Version control works best on text files, which is in itself a good reason to use LaTeX files or R scripts rather than word processor documents or spreadsheets. The most popular version control system is Git, and if you're collaborating with researchers outside your immediate location, it makes sense to store the repository on the web. You may be OK with a public repository where anyone can see the files, but if you're working on a brilliant new idea that you want to keep under wraps for the time being you may need a private repository. Options are GitHub, where public repositories are free but you pay for private ones, or Bitbucket, where both types are free. Both GitHub and Bitbucket offer interface programs for Microsoft Windows or Apple Mac OSX, or users of the latter can use GitUp.
Sharing and presenting your work
LibreOffice includes a presentation program, but I prefer using LaTeX with the beamer package. The main benefit is that the positioning of text is precisely the same on each slide—for instance, titles or bullet lists do not show up in slightly different positions because you have moved each one a little bit when editing it.
For posters you can also use LibreOffice, or again you can use LaTeX, this time with the a0poster package. And remember, you will attract more of an audience when presenting your poster if you choose clothes that match your poster color!
When it comes to publishing, the assumption is that psychology journals want submissions in Microsoft Word format, but in fact a large number accept PDF submissions, and many also accept LaTeX files. For example, journals such as Body Image, Journal of Health Psychology, and Sex Roles will take submissions in LaTeX (Sex Roles even offers a LaTeX template).
There is an increasing trend toward open access for both research and the data it is based on. The U.K. Research Councils defines open access as "unrestricted, on-line access to peer-reviewed and published research papers," and funding recipients are expected to publish with journals that allow this. A parallel data policy states that data should also be made openly available. Various studies indicate that open access papers actually garner increased citations, and there is also a citations advantage for papers associated with open data.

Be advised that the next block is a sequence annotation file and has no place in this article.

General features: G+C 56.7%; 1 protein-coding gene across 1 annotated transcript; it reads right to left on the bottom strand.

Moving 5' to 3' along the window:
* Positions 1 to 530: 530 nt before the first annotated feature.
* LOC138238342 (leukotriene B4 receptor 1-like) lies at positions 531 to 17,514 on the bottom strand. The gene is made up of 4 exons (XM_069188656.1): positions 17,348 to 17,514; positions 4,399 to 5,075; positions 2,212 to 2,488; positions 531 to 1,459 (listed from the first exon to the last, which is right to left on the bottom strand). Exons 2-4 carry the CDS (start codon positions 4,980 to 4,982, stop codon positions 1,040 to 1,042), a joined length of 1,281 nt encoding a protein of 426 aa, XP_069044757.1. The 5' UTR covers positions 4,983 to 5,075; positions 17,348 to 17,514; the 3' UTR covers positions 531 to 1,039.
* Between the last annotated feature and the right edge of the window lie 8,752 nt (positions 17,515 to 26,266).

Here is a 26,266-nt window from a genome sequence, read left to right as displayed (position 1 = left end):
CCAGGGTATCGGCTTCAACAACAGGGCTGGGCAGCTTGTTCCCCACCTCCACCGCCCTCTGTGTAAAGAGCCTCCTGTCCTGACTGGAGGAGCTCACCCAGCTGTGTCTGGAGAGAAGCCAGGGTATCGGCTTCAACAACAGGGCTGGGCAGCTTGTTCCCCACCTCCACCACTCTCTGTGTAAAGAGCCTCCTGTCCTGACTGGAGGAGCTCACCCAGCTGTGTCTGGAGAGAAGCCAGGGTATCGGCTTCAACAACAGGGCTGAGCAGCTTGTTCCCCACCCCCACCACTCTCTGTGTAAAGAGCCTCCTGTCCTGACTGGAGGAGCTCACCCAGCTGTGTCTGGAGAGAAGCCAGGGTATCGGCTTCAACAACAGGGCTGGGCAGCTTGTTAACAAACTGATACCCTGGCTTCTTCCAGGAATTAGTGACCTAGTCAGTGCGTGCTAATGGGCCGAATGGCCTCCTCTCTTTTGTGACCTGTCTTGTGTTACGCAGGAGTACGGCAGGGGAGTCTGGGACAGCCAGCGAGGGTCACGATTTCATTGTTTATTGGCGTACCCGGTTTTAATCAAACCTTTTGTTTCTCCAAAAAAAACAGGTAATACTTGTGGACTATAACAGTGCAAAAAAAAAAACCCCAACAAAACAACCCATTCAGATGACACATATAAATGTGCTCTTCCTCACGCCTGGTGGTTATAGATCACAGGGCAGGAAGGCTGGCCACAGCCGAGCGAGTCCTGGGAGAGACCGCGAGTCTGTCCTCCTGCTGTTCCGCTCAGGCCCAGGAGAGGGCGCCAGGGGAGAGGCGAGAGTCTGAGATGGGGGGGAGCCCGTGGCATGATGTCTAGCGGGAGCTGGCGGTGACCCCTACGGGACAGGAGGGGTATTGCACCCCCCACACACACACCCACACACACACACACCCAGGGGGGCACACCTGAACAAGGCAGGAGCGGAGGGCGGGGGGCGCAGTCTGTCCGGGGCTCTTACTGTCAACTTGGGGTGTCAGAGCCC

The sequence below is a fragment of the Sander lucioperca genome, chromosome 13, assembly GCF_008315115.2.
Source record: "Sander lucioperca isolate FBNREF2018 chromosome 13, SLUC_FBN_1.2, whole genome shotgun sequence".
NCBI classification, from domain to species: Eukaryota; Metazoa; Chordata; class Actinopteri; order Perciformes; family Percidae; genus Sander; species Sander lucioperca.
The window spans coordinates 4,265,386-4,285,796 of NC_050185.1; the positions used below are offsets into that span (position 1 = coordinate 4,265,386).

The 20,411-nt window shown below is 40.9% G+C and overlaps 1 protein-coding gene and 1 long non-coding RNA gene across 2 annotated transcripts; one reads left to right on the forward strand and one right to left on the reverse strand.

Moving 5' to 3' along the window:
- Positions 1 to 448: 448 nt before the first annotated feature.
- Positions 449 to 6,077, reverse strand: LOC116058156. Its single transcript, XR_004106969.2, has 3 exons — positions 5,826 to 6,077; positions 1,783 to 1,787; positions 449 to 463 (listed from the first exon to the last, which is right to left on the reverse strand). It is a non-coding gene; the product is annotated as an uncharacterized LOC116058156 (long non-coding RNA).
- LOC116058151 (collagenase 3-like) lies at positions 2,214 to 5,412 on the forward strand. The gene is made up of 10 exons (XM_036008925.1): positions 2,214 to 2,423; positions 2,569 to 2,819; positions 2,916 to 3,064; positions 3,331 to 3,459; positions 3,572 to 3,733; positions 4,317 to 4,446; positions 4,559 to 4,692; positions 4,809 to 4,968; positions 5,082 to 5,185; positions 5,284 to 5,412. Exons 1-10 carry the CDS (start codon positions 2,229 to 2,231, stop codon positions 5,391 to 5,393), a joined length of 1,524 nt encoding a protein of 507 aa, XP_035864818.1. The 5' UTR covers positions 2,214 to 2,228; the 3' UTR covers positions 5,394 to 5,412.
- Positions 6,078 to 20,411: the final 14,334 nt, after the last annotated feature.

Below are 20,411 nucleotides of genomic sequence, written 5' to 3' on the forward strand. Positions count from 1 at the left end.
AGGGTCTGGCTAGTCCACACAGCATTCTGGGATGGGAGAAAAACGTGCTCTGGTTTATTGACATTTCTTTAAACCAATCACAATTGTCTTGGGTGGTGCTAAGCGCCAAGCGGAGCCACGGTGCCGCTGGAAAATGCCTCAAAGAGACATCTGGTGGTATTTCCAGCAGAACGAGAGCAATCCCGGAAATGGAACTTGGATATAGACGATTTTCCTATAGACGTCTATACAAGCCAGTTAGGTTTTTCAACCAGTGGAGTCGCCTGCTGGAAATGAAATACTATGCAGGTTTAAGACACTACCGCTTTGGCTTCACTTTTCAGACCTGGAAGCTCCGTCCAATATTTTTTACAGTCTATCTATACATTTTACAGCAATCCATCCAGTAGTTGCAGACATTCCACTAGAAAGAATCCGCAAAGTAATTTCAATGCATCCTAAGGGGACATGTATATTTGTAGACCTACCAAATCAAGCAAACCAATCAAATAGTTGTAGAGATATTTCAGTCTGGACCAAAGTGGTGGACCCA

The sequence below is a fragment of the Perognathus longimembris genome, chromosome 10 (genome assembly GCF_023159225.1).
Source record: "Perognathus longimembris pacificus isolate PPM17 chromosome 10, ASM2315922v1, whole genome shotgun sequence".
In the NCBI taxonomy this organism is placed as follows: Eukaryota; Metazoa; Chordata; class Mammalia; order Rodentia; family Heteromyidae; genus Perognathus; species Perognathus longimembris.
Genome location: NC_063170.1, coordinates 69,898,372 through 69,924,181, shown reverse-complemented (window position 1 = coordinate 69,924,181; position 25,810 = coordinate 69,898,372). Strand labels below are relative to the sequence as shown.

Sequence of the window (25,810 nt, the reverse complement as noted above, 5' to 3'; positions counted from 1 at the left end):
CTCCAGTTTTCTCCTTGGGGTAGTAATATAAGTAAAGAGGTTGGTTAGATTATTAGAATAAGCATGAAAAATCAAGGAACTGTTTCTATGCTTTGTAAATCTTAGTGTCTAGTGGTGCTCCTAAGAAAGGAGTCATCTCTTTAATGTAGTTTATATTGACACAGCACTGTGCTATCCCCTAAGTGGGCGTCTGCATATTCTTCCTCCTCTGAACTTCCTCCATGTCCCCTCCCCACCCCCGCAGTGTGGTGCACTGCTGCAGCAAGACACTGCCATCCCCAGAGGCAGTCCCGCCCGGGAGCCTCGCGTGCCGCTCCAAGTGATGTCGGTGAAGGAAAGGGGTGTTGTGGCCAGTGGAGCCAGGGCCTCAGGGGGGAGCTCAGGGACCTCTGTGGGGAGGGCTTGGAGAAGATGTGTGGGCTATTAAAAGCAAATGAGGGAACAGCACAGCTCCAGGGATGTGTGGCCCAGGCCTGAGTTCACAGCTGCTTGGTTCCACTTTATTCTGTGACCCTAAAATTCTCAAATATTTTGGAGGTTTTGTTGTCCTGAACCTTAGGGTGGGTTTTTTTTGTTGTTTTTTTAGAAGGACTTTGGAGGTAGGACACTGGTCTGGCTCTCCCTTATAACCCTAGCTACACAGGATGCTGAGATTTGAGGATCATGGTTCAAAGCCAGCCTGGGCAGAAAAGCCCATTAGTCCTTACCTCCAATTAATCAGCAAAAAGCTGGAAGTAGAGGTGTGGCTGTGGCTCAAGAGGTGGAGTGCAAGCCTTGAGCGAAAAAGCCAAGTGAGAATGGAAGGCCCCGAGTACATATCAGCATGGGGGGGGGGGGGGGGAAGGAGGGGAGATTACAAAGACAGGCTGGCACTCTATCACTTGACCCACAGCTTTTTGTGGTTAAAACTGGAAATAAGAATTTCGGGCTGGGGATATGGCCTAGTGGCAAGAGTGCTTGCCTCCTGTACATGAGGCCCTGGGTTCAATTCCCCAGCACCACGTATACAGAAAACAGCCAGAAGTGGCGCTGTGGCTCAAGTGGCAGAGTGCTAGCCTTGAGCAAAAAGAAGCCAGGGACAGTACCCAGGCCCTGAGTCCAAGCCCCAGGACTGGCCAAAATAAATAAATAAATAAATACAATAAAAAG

Data repositories like Zenodo, Figshare, or Open Science Framework allow you to upload datasets, posters, and so on and have them assigned a DOI (digital object identifier) so that these resources can be referred to in citations. Repositories for specialized data such as functional magnetic resonance imaging (fMRI) datasets also exist. There is even a new open access journal, the Journal of Open Psychology Data, dedicated to publishing papers describing psychology datasets with high reuse potential.
I hope this short review of free and open source tools will encourage students and researchers to take a look at what is available, whether or not it might be useful to them.
An example that shows one of the benefits of using open source is when a recent review paper concluded that the experiment package PsychoPy showed serious timing errors, and the lead developer of PsychoPy was able to examine the data and let authors and readers know within a couple of weeks, via the article's comments page, that the version of PsychoPy used was three years out of date and that more recent versions did not have these issues.
This shows not only how responsive the developers of open source are towards their users, but also how efficiently corrections can be made when data is open and journals allow readers to make post-publication comments. Open source and open access are likely to become increasingly important in psychology research, not least because they allow and encourage this sort of transparency, replication, and collaboration.